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The Role of a CFO in Cybersecurity Strategy

By November 7, 2022No Comments


A CFO has a vital role to play in developing and executing on cybersecurity strategy at a business level, something which unfortunately goes overlooked by all sides in this equation. Chief Financial Officers themselves have historically seen network security solutions as a backup or reactive defense too often, and these discussions are generally passed over them to be delegated strictly to CSOs/CISOs. However, the responsibilities of accounting team leaders naturally align with the requirements of modern information security and expanding their involvement will inevitably strengthen your business’s defenses.

Here is a breakdown of the role a CFO must play in a modern cybersecurity strategy:

CFOs & Cybersecurity – By the Numbers

In a survey by risk management firm Kroll, finance leaders from companies around the world were asked to rate their confidence in their organization’s security protections compared against past attacks and damages. The results indicated a worrying dichotomy:

  • 87% of CFOs were very or extremely confident in their organization’s security detection & response
  • 79% had experienced at least one major cyber incident with losses in the previous 18 months
  • 61% had experienced 3 major cyber incidents within the previous 18 months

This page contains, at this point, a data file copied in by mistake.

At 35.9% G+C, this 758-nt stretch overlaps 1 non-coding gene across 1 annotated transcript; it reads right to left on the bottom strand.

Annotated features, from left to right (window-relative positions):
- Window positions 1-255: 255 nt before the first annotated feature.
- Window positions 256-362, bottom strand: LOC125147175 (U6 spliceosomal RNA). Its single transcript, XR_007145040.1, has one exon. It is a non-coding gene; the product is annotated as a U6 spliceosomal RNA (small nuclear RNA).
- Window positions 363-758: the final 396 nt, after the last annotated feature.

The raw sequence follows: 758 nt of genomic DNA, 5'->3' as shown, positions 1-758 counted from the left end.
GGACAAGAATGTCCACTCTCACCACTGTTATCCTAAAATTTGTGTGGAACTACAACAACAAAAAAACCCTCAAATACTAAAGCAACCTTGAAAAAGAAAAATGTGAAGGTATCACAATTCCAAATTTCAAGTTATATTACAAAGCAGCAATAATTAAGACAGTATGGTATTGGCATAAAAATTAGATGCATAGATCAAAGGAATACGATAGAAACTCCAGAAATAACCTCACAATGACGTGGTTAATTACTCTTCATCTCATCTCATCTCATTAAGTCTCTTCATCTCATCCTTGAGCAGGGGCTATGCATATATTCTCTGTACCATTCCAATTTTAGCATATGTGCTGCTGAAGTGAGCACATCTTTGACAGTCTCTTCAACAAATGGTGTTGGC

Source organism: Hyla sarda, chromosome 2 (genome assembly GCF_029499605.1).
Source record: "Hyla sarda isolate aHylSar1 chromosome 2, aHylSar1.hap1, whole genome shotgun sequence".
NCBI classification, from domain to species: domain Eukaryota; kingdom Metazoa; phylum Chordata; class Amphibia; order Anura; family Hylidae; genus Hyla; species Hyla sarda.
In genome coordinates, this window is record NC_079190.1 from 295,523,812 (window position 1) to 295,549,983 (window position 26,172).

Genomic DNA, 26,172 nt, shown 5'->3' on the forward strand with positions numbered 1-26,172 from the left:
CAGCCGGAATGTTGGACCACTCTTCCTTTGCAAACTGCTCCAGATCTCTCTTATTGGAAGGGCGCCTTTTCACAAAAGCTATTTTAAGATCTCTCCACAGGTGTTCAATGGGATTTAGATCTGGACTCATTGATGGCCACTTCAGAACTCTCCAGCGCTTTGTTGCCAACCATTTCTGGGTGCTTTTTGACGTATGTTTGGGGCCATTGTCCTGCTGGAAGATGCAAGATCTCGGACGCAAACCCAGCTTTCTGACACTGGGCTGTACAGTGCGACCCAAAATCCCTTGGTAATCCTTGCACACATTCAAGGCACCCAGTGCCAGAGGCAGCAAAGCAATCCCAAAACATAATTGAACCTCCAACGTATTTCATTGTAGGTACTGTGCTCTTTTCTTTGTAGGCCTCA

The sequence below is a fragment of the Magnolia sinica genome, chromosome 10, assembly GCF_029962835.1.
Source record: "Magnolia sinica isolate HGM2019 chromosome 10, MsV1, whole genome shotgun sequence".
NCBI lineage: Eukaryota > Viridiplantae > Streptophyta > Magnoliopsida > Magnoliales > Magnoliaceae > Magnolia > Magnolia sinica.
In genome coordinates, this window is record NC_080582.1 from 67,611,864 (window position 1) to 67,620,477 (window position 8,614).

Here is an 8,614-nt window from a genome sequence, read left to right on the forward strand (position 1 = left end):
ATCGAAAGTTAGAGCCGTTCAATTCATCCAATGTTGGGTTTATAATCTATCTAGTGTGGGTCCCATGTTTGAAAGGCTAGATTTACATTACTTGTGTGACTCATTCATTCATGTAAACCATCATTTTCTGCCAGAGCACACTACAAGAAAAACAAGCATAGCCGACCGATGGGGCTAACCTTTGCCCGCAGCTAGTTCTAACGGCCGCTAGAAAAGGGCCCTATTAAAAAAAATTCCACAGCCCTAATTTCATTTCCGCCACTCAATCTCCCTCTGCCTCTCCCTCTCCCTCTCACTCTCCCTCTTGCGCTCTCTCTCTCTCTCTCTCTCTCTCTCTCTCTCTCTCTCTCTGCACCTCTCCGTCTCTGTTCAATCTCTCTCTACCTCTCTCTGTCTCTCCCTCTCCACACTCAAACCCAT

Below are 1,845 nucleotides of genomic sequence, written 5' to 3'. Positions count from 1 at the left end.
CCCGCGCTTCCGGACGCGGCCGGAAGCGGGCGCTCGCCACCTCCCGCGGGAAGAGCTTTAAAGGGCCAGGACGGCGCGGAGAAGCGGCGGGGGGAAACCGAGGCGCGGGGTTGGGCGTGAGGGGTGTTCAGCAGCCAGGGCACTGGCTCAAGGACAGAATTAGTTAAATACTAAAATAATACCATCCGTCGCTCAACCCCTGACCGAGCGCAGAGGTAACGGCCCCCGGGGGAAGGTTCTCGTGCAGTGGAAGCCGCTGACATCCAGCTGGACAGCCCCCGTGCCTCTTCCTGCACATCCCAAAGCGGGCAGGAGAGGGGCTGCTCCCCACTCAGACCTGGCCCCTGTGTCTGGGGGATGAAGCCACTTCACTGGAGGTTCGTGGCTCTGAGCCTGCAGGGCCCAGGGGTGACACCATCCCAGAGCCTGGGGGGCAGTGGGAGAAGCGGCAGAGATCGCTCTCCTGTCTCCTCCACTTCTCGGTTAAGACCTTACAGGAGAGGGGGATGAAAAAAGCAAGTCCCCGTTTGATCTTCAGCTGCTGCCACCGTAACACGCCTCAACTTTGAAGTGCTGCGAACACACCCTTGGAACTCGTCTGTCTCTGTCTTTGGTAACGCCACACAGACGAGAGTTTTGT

The responses from those surveyed in North America were at least a little more realistic, with 55% extremely confident in their detection and response capabilities while 59% had seen 3 major security incidents in 18 months. Other data points to note include the lack of communication between IT and accounting teams, with only a fraction saying they had regular briefings.

These results reflect the impact of a lack of visibility and collaboration between information and financial roles, but with at least some reinforcement of the opposite trend as seen with the North American results. Cybersecurity needs to be an organizational focus to be effective, and adopting this approach should start with quantifying risk and managing controls. With this in mind, the following points illustrate how the CFO role fits into security policymaking, and where they can best serve in building and acting on strategy:


Modern accounting departments handle a lot of data – even a small team with just a QuickBooks subscription will be generating and sorting many files. This makes financial executives stewards of quite a bit of mission-critical information, e.g., transactional, account and personal details that need to be safeguarded. Because of this, CFOs also have first access to a level of visibility into the organization other business units generally lack, knowing the overall health of the company as well as where its most valuable tangible assets lie.

Cyber defense needs the type of insight the accounting department has over their data, but more importantly, it also requires that those handling this type of information know how to protect it. Your organization’s CFO must have a dual focus on keeping users on top of the latter while coordinating with other C-level officers to quantify risk and securing sensitive information.


If you are reading this, then you are already interacting with a SaaS solution connected to your desktop or mobile device through an external Internet pathway with some level of security controls in place. Similarly, accounting software – and all of its subsets and add-ons (AP, payroll, budgeting, etc.) – are increasingly moving to the cloud, which brings its own cybersecurity obligations. Perhaps the biggest factor to consider is that no application or piece of hardware stands on its own in a modern-day technology stack, and two-way connections bridge all of your IT assets together eventually, sometimes whether you mean them to or not.